(Adds no comment on direct market intervention)
GENEVA, Nov 20 (Reuters) - The Swiss National Bank stands ready to defend its cap on the franc by buying unlimited quantities of euros or taking other, undisclosed steps, a central bank board member said on Thursday.
The franc-euro exchange rate is hovering close to the 1.20 per euro floor set by the Swiss central bank in 2011, when the currency’s strength was squeezing exporters and threatening deflation.
“The SNB will continue to enforce the minimum exchange rate with the utmost determination,” SNB board member Fritz Zurbruegg told a business audience in Geneva according to prepared remarks.
“To this end, it is prepared to purchase foreign exchange in unlimited quantities and to take further measures immediately if required.”
Zurbruegg did not elaborate on what the further measures could be, but the SNB has in the past said it would not shrink from imposing negative interest rates on Swiss franc deposits to deter people from pushing up the currency’s value.
He declined to comment on any direct market intervention to weaken the franc, which has breached 1.2010 several times this week. The last time the SNB is known to have intervened was in September 2012.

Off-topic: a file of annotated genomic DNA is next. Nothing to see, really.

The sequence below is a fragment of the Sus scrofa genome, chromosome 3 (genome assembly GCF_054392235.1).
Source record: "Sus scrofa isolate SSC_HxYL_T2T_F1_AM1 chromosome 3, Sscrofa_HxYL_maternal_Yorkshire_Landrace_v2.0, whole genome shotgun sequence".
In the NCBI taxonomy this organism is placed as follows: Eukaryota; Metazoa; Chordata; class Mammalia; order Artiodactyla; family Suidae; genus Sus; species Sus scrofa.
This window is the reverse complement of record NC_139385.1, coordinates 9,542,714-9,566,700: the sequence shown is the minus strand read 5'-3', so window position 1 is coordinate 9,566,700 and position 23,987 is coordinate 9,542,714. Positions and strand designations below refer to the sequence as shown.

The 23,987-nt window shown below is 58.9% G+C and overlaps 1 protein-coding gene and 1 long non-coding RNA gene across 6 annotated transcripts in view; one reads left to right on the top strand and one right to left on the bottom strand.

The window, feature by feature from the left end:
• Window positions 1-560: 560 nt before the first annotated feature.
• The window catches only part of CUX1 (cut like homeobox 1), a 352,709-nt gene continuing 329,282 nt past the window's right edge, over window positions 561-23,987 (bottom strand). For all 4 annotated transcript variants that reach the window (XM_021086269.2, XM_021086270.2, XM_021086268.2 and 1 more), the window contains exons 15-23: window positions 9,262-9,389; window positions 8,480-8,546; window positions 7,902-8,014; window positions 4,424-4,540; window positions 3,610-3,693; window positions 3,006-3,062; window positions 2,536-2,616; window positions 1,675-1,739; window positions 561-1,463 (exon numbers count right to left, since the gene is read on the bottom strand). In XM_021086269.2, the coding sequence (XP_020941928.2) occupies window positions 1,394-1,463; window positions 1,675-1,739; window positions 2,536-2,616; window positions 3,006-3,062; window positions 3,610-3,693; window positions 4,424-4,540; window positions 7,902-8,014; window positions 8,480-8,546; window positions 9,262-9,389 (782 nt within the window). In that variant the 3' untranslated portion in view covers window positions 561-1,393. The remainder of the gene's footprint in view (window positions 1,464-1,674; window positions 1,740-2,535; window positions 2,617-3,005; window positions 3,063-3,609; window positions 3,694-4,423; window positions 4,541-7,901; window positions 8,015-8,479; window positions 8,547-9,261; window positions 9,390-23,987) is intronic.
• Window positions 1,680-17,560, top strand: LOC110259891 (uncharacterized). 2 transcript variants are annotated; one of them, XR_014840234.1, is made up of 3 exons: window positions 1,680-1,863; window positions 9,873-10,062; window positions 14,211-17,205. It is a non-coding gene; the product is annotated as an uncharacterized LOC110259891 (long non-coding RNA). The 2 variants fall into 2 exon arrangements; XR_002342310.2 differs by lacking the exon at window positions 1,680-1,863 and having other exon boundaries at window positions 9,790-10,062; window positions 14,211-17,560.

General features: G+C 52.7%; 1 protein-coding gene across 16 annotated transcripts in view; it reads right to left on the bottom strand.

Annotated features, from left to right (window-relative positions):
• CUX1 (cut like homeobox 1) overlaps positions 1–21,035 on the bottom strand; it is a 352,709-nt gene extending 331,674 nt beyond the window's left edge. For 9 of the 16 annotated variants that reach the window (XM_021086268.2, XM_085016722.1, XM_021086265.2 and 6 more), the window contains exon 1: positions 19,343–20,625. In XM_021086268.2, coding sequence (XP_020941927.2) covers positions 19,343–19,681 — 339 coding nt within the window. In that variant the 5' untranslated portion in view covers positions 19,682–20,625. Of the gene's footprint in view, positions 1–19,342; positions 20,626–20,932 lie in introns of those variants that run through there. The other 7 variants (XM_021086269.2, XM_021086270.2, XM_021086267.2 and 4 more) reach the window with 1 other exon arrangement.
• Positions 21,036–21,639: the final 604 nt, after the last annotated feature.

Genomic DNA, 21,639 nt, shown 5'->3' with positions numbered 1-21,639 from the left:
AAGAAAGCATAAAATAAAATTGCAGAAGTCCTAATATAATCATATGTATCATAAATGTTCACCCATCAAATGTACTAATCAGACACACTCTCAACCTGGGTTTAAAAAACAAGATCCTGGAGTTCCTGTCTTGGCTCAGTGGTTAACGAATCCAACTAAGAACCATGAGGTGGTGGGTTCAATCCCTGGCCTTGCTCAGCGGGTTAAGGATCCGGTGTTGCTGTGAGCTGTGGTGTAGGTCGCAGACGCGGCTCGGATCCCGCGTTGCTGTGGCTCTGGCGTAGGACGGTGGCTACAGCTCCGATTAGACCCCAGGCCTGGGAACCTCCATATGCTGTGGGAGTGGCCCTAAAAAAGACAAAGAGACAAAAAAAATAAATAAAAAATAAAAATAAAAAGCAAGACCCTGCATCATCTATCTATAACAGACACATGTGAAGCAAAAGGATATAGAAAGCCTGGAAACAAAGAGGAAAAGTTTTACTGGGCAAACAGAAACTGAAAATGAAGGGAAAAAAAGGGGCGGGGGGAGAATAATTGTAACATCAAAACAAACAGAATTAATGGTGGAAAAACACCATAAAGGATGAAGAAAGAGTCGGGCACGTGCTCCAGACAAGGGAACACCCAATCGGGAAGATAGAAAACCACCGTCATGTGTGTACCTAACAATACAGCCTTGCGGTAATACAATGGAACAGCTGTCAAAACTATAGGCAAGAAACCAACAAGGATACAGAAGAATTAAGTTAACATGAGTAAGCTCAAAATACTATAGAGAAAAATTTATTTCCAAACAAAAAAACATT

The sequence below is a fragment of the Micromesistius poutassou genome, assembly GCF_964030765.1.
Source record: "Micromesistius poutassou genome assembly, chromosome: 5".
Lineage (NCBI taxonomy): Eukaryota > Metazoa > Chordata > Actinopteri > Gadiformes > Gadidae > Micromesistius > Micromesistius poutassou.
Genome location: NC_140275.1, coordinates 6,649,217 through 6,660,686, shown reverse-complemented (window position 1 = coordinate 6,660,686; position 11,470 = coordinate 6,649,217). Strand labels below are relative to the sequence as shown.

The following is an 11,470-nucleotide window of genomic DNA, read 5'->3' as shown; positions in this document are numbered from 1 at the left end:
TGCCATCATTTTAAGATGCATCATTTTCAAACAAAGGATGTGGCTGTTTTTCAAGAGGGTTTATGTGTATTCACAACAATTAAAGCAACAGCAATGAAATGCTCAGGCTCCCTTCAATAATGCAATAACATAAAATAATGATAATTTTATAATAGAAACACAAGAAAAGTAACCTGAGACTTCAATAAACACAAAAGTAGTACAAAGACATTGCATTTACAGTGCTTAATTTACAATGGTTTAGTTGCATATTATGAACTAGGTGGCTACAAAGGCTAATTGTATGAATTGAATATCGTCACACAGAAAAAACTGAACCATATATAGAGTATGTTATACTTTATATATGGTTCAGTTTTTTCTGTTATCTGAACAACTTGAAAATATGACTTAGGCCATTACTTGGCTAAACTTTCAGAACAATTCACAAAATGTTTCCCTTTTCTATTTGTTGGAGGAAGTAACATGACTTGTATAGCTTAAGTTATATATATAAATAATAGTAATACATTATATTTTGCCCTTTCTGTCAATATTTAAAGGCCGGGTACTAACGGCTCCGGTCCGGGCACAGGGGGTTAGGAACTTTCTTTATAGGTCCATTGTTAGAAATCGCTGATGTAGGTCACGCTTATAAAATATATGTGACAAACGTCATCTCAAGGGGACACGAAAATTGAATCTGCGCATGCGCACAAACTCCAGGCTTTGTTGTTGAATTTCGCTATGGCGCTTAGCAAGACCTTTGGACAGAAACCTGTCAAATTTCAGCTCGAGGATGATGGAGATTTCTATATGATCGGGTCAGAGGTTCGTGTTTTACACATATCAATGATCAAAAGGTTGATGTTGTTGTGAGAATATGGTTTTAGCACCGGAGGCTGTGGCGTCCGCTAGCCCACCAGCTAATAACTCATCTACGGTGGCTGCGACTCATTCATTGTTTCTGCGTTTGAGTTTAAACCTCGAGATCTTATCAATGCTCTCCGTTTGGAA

His remarks, delivered to a banking audience in Geneva, were part of the SNB’s strategy to defend the cap in the run-up to a public vote on Nov. 30 on the bank’s gold reserves.
Under the “Save our Swiss gold” proposal, the SNB would be banned from selling any of its gold reserves and would have to hold at least 20 percent of its assets in the metal, compared with 7.8 percent last month.
Zurbruegg said the SNB has no plans to sell its gold holdings, which the initiative’s advocates fear. At 1,040 tonnes, the SNB has the seventh largest holding of the precious metal in the world.
Zurbruegg urged voters to dismiss the proposal, calling it harmful to the central bank’s efforts to ensure price stability in Switzerland.
“In practice, given today’s balance sheet total and gold price, the SNB would have to purchase around 70 billion Swiss francs ($73 billion) worth of gold - around two-thirds of the world’s total annual gold production,” Zurbruegg said.
A poll released on Thursday showed support has slipped to 38 percent, falling short of the majority backing it needs to become law. (1 US dollar = 0.9582 Swiss franc) (Reporting By Tom Miles; Writing by Katharina Bart; Editing by Jeremy Gaunt/Ruth Pitchford)